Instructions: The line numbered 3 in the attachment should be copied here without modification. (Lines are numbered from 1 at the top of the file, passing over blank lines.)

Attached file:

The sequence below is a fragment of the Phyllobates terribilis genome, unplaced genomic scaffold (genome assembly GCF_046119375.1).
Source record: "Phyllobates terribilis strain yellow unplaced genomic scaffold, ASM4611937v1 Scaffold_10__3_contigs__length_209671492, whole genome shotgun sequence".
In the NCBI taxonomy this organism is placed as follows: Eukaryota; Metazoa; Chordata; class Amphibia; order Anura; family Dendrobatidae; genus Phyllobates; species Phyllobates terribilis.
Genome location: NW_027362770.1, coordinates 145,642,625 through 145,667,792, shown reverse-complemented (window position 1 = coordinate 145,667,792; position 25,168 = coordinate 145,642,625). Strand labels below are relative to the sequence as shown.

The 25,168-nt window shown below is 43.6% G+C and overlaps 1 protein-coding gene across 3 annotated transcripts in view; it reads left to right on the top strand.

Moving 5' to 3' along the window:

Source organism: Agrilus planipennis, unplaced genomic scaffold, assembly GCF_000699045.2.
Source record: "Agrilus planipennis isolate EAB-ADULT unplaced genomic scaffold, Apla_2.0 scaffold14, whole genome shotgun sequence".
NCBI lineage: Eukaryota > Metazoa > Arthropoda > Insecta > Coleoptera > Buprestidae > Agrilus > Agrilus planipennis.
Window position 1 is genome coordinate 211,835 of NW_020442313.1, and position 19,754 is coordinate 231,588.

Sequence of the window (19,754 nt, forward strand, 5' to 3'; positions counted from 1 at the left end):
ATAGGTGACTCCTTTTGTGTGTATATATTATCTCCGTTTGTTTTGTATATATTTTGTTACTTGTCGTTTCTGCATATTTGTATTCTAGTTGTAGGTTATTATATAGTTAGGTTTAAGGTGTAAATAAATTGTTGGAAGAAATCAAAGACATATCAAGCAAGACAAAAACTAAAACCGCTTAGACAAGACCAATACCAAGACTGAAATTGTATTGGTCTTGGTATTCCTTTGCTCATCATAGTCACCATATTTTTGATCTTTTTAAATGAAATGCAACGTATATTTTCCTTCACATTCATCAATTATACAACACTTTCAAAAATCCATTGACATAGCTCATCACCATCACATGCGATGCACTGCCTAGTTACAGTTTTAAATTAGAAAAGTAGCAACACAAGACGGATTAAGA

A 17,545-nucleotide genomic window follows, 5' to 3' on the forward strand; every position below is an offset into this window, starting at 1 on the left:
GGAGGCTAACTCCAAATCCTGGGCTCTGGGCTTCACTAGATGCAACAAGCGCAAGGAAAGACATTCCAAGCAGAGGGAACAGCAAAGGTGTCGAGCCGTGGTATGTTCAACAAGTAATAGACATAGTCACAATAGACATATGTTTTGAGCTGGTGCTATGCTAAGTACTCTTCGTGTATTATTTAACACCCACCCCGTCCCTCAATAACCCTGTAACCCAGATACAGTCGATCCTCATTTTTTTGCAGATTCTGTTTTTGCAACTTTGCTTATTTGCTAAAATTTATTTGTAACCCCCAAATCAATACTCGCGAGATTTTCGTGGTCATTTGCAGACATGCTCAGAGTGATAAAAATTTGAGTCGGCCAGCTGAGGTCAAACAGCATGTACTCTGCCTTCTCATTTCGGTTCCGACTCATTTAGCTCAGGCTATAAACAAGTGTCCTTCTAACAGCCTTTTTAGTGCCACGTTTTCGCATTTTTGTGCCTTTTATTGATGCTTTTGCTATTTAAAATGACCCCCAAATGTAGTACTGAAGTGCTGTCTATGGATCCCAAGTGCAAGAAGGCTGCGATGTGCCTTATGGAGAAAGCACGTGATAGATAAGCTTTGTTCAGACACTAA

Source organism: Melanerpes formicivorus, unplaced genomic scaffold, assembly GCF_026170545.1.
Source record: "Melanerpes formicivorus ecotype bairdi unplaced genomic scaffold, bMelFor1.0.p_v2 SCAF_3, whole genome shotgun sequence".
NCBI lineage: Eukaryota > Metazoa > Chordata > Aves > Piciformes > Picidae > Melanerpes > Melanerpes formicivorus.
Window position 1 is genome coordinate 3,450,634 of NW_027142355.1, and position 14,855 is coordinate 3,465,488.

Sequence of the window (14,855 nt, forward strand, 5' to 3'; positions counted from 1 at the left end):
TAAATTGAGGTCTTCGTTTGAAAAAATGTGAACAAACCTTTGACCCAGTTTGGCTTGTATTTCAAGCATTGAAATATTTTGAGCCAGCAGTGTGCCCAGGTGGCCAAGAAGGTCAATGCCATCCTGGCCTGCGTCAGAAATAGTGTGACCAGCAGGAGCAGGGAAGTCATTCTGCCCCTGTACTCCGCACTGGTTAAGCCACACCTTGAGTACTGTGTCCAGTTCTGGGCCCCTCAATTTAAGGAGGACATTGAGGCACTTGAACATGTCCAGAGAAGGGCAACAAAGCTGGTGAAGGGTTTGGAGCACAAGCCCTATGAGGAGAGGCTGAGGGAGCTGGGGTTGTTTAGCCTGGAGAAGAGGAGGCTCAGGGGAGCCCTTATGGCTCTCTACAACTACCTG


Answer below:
In the NCBI taxonomy this organism is placed as follows: Eukaryota; Metazoa; Chordata; class Amphibia; order Anura; family Dendrobatidae; genus Phyllobates; species Phyllobates terribilis.